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Sep 12, 2013 3:25 PM CST
|This perennial sunflower is about 7ft tall, growing in a big clump on the bank of a drainage ditch, and has just started to flower. I looked at the Jerusalem Artichoke pics in the database, and the leaves don't quite match, these have a more jagged edge. Then I looked at Giant Sunflower, and the flowers don't match the database pics. What could it be?|
Sep 12, 2013 4:11 PM CST
|It's probably Sawtooth sunflower (Helianthus grosseserratus), although there are some other species that match as well|
Sawtooth Sunflower (Helianthus grosseserratus)
Sep 13, 2013 4:18 PM CST
|Some additional information that might pin down the ID:|
Stem is bristly, not smooth, and the color is pale green.
Leaves are opposite, except at the top of the stem where some are alternate.
Leaf feels flimsy, but very rough to the touch on upper surface, smooth and minutely-haired on under surface. A mature leaf is 7" long and 3" across at widest part. Where the leaf narrows towards the stalk, there are very slender strips of leaf continuing down the stalk to where it joins the stem.
I counted the petals on two flowers, one had 16 petals, the other 18.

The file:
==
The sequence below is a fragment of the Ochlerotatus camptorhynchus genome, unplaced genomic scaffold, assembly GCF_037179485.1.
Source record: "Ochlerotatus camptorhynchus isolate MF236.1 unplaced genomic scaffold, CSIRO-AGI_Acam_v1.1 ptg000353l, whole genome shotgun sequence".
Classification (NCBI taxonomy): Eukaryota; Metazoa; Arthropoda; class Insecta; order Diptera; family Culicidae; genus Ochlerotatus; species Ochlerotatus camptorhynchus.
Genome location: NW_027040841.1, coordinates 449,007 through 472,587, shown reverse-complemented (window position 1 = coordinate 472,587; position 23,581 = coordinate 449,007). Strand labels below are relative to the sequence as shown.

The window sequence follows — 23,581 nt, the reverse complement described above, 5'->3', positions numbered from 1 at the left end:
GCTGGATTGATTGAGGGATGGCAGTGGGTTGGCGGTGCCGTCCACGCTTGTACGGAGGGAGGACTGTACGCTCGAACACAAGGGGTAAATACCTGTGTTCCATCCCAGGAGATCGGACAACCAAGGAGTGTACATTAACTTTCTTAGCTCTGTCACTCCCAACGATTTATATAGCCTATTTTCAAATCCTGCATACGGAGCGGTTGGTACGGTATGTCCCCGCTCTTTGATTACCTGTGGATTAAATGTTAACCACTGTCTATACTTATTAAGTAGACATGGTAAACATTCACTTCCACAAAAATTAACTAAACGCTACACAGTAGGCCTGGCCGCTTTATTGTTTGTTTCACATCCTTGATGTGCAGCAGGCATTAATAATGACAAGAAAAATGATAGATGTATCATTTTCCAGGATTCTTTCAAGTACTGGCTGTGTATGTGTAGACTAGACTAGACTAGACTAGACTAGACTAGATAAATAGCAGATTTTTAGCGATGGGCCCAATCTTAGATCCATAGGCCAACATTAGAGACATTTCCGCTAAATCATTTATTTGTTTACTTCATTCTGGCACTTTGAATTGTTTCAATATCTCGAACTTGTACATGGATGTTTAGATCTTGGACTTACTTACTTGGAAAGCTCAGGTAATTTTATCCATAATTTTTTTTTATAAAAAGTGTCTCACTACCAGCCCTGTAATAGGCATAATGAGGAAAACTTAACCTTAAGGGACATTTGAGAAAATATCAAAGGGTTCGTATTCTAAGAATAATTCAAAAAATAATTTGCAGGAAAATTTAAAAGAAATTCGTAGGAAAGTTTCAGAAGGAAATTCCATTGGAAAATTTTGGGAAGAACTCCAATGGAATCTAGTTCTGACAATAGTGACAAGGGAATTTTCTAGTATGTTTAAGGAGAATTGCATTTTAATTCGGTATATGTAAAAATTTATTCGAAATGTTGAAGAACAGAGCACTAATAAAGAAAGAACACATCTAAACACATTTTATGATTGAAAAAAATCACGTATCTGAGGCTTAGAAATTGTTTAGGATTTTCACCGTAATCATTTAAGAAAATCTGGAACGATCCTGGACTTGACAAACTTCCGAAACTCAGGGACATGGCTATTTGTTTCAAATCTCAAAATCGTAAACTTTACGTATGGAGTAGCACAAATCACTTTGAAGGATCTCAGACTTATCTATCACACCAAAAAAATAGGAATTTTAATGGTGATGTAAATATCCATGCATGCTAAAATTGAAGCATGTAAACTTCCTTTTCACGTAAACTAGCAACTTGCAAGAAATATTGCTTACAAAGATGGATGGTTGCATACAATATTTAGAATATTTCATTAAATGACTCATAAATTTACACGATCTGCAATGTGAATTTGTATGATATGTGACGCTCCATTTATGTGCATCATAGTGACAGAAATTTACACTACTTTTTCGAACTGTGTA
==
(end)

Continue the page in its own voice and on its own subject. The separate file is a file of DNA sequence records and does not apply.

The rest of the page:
Is there any other information that would help?
Sep 13, 2013 4:27 PM CST
|Try this key ..|
Sep 13, 2013 4:44 PM CST
|It does seem to be Helianthus grosseserratus :|
Leaf: opposite along the lower stem, centre and upper alternate; lance-like, usually with sharp teeth, upper surface slightly rough, lower surface with short whitish hairs, often folded upward along the midrib, stalk usually winged
Helianthus giganteus :
Leaf: opposite on the lower stem, upper alternate, flat, narrow, at least 3 times as long as wide, upper surface rough, lower with long hairs
Sep 13, 2013 5:14 PM CST
|I should have clearer with what I meant by "probably". Your pictures are excellent, June, and provide more than enough information to make the ID. EXCEPT for the fact that most species of perennial sunflowers in North America exhibit a great deal of variability within species and a considerable amount of overlap between species. It's often all but impossible to identify them with 100% certainty just by looking at them.|
That said, your plants look like Helianthus grosseserratus to me. That's probably what they are.
Sep 13, 2013 6:28 PM CST
|Many thanks, Kent and Janet. H. grosseserratus it is!|
Sep 13, 2013 7:09 PM CST
|Kent and Janet are excellent sources for information|
Paul Smith Pleasant Grove, Utah